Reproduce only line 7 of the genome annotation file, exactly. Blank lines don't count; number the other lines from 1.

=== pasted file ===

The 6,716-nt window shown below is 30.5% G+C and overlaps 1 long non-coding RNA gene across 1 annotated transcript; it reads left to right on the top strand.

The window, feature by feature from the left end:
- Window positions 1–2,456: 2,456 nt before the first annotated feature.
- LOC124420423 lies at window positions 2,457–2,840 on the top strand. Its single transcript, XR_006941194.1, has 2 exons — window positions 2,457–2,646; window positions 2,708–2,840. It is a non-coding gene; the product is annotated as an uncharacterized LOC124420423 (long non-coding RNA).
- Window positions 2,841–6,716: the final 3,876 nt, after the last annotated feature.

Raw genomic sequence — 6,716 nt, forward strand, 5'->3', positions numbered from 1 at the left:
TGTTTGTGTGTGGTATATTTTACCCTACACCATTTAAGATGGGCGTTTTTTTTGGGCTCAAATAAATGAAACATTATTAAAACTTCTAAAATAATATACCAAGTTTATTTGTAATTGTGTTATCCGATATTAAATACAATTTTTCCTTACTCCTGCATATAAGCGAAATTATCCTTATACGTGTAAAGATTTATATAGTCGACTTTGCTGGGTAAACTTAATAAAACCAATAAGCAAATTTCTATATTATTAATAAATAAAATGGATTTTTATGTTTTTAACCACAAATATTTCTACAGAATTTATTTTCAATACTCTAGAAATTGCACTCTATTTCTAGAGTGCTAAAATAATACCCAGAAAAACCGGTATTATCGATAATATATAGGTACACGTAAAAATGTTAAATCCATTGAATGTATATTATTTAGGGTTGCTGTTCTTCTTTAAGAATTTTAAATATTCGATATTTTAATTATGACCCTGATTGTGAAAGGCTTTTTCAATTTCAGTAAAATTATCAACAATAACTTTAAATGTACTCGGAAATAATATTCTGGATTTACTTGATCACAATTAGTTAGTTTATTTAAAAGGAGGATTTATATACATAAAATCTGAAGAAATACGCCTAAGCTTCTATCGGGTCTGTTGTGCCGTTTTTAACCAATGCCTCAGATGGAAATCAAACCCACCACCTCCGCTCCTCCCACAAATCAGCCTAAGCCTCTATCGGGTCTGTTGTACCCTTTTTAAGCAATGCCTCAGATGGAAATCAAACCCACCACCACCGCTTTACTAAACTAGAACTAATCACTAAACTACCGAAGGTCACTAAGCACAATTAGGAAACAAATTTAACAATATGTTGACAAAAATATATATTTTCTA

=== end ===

TGTTTGTGTGTGGTATATTTTACCCTACACCATTTAAGATGGGCGTTTTTTTTGGGCTCAAATAAATGAAACATTATTAAAACTTCTAAAATAATATACCAAGTTTATTTGTAATTGTGTTATCCGATATTAAATACAATTTTTCCTTACTCCTGCATATAAGCGAAATTATCCTTATACGTGTAAAGATTTATATAGTCGACTTTGCTGGGTAAACTTAATAAAACCAATAAGCAAATTTCTATATTATTAATAAATAAAATGGATTTTTATGTTTTTAACCACAAATATTTCTACAGAATTTATTTTCAATACTCTAGAAATTGCACTCTATTTCTAGAGTGCTAAAATAATACCCAGAAAAACCGGTATTATCGATAATATATAGGTACACGTAAAAATGTTAAATCCATTGAATGTATATTATTTAGGGTTGCTGTTCTTCTTTAAGAATTTTAAATATTCGATATTTTAATTATGACCCTGATTGTGAAAGGCTTTTTCAATTTCAGTAAAATTATCAACAATAACTTTAAATGTACTCGGAAATAATATTCTGGATTTACTTGATCACAATTAGTTAGTTTATTTAAAAGGAGGATTTATATACATAAAATCTGAAGAAATACGCCTAAGCTTCTATCGGGTCTGTTGTGCCGTTTTTAACCAATGCCTCAGATGGAAATCAAACCCACCACCTCCGCTCCTCCCACAAATCAGCCTAAGCCTCTATCGGGTCTGTTGTACCCTTTTTAAGCAATGCCTCAGATGGAAATCAAACCCACCACCACCGCTTTACTAAACTAGAACTAATCACTAAACTACCGAAGGTCACTAAGCACAATTAGGAAACAAATTTAACAATATGTTGACAAAAATATATATTTTCTA